4. The Ocean – Pelagial (Metal Blade, GER)

Styled as an auditory journey from the surface of the ocean to its deepest point, Pelagial shifts from relative beauty to some of the band’s heaviest, darkest passages of music. A self-styled progressive record, it’s a behemoth—two recorded versions, one sans vocals, with two mixes, and a full-length accompanying video—but the suite as a whole has an ephemeral, artistic quality that even the best metal bands struggle to capture. In a year when progressive metal seems played out, The Ocean put out a shining example of the genre.

3. Inquisition – Obscure Verses for the Multiverse (Season of Mist, US)

The album that made me eat my words, and my peas. Obscure Verses For the Multiverse plays with big, contrasting sounds. Epic black metal melodies collide with noisy psychedelia and technical thrash influences, filtered through beefy, golden-age-of-metal production. Dagon’s vocals remain a bit irritating, but the man knows how to play the guitar. Where most black metal bands are content to ride a few tremolo-picked grooves and call it a song, Dagon throws harmonic-inflected riffs against one another in rapid succession, creating motifs and allusions. This is the sort of black metal record that takes my imagination by the throat and runs wild with it, but sacrifices no aggression in the process.

2. The Dillinger Escape Plan – One of Us is the Killer (Sumerian, US)

I have no expectations of Dillinger ever becoming the band that recorded Calculating Infinity again. Their Puciatio-fronted 2.0 iteration is simply a different beast, and here that beast is at its most ferocious. A leaner, meaner album than its predecessors in terms of riffs and lyrics, One of Us is the Killer, smartly, dials back the clean-singing segments and synthesizer fluff. As a result, the music gets more mileage out of Puciato’s pop singer chops. The pretty bits finally feel like much-needed reprieves from the chaos. When these songs reach their finales, it’s among the most confrontational, misanthropic—and, as a result, cathartic—music released in 2013.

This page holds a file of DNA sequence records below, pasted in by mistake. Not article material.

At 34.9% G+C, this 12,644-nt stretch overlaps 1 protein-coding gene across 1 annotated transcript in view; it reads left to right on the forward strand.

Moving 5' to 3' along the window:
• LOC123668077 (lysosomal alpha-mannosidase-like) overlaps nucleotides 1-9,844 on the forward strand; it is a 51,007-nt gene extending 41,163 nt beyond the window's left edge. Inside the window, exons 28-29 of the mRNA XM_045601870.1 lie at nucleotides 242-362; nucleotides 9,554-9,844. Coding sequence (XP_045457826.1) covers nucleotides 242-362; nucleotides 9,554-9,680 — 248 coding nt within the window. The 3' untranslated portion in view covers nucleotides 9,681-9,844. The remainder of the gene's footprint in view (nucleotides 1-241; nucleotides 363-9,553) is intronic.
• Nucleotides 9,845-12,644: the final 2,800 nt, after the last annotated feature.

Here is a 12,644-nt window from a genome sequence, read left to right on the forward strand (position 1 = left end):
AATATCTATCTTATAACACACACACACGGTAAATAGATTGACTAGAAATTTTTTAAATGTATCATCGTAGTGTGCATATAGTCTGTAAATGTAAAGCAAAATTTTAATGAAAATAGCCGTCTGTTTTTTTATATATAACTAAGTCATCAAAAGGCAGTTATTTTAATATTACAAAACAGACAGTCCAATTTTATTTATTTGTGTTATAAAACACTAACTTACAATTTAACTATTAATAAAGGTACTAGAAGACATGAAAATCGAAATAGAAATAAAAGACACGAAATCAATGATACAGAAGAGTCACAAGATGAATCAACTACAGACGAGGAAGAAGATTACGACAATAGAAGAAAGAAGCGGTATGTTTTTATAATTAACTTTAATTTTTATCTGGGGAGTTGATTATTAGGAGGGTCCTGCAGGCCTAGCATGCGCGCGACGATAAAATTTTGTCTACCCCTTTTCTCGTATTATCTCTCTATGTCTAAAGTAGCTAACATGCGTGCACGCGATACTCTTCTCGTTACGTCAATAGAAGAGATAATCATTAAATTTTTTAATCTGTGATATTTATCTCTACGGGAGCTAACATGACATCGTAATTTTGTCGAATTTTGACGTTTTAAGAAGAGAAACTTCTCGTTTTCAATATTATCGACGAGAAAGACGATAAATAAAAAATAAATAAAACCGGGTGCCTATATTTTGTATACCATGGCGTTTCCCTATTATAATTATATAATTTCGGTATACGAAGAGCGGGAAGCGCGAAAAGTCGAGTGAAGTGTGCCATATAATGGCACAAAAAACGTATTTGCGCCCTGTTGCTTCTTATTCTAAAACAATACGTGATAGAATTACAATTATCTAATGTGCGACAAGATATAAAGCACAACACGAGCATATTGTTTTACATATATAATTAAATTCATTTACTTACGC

1. Carcass – Surgical Steel (Nuclear Blast, UK)

I knew this would be my favorite record of the year halfway through the first listen. When “Thrasher’s Abbatoir” ended, I thought to myself ‘if it’s all that good, this could be as good as Heartwork;’ at the end of “Mound of Execution” I realized I was wrong: Surgical Steel is superior. In a year when death metal feels mired in an intensity crisis—endlessly chopped and repackaged as NWOSDM, technical shred-fests and mindless murky dreck—Carcass came out with this powerful, back-to-basics approach. Like it’s namesake, Surgical Steel is simple, sharp and effective. Walker and Steer understand that great music springs not from atmosphere, posturing, production or aesthetics, but from songcraft.